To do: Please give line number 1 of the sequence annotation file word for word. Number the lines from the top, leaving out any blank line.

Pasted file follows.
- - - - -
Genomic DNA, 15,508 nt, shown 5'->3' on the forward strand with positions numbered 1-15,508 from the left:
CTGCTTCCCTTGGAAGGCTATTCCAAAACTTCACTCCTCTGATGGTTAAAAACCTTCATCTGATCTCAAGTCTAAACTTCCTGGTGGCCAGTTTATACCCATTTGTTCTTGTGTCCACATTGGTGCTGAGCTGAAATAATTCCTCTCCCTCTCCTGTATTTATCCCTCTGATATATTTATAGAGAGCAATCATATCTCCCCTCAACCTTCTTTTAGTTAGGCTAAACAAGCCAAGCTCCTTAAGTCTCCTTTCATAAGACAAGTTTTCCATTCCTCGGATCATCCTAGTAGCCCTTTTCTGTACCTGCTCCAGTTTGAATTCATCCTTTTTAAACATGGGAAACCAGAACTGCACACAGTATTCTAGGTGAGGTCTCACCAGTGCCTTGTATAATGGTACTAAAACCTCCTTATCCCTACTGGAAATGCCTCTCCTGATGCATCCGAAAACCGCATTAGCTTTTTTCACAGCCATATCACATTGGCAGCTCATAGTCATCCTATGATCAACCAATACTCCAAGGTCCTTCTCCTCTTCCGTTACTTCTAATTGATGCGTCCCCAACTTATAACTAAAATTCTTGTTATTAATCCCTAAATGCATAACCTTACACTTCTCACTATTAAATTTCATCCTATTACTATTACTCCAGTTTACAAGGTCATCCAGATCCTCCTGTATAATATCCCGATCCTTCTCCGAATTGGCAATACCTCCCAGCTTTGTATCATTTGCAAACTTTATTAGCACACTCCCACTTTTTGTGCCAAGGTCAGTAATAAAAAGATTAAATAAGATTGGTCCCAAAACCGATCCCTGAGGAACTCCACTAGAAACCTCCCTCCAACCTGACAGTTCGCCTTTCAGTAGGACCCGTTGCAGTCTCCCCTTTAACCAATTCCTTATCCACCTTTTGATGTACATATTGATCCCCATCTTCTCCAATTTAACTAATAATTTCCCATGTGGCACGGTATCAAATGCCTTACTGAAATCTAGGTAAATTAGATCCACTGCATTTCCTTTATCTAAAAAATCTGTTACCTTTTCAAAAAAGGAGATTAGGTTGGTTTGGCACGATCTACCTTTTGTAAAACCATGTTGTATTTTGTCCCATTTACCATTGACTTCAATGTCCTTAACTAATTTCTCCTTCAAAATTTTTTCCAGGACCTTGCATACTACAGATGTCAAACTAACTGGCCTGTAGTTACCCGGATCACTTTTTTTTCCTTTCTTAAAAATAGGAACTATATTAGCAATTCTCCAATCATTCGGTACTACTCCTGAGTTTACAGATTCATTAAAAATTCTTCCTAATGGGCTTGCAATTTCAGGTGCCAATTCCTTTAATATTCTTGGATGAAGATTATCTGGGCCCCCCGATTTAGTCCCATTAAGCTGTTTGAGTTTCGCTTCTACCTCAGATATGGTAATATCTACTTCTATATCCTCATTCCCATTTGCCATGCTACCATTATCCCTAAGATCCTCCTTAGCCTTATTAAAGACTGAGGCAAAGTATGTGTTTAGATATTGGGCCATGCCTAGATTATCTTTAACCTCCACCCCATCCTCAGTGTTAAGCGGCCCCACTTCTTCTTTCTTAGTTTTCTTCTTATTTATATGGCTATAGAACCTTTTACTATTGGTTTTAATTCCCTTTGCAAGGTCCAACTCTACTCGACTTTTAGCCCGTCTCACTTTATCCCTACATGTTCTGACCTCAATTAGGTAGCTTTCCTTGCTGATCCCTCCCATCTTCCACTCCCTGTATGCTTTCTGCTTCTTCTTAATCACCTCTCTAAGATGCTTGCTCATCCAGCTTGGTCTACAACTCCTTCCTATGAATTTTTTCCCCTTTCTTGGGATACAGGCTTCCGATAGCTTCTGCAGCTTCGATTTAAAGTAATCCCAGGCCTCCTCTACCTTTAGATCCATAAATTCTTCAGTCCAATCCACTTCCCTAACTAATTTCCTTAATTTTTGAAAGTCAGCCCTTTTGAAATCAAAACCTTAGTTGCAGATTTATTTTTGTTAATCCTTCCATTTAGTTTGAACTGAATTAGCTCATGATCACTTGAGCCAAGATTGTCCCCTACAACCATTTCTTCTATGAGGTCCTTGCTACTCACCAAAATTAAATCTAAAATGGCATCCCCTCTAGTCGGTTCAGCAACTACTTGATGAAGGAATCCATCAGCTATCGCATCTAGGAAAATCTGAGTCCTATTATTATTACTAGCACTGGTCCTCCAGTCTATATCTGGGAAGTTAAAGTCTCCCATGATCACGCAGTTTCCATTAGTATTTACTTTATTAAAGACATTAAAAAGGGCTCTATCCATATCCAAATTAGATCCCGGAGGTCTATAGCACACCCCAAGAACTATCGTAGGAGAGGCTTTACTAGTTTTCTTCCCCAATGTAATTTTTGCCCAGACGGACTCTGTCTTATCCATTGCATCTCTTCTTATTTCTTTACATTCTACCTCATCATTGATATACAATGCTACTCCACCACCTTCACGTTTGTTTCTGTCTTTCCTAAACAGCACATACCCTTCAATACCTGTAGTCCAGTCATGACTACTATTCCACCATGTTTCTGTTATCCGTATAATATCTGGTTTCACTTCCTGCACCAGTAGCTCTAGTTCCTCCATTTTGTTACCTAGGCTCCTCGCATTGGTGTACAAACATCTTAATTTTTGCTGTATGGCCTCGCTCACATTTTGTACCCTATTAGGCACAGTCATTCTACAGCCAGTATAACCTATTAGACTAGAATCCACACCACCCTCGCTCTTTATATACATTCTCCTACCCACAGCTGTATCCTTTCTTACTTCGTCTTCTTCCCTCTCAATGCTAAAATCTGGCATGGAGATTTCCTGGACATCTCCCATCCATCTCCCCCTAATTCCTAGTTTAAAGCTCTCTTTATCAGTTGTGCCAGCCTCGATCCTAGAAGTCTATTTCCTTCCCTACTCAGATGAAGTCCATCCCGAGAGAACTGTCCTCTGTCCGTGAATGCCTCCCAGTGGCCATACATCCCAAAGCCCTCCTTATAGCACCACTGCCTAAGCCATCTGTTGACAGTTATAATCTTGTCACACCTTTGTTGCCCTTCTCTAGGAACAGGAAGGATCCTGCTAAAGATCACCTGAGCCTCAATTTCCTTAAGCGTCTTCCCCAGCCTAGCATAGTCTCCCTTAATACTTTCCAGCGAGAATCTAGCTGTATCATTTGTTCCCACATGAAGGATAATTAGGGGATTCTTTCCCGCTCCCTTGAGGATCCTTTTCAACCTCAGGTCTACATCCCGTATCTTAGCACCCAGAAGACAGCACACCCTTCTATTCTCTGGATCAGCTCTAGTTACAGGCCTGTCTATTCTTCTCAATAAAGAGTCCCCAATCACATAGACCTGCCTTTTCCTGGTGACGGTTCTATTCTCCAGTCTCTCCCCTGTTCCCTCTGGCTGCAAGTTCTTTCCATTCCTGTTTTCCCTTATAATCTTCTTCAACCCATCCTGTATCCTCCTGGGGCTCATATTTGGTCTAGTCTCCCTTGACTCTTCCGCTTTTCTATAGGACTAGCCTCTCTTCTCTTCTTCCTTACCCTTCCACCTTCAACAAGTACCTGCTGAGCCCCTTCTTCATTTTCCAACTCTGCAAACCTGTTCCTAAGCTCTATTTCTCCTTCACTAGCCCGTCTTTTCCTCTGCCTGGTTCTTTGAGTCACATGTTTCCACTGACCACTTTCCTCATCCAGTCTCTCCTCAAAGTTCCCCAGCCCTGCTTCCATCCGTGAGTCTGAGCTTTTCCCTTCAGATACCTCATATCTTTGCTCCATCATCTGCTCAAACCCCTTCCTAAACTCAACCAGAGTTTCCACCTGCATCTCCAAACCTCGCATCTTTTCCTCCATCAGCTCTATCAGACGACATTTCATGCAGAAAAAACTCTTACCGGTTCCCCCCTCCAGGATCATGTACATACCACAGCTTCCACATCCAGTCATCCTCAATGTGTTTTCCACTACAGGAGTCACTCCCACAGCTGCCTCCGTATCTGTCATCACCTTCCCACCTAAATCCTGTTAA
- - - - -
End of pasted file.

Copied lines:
Genomic DNA, 15,508 nt, shown 5'->3' on the forward strand with positions numbered 1-15,508 from the left: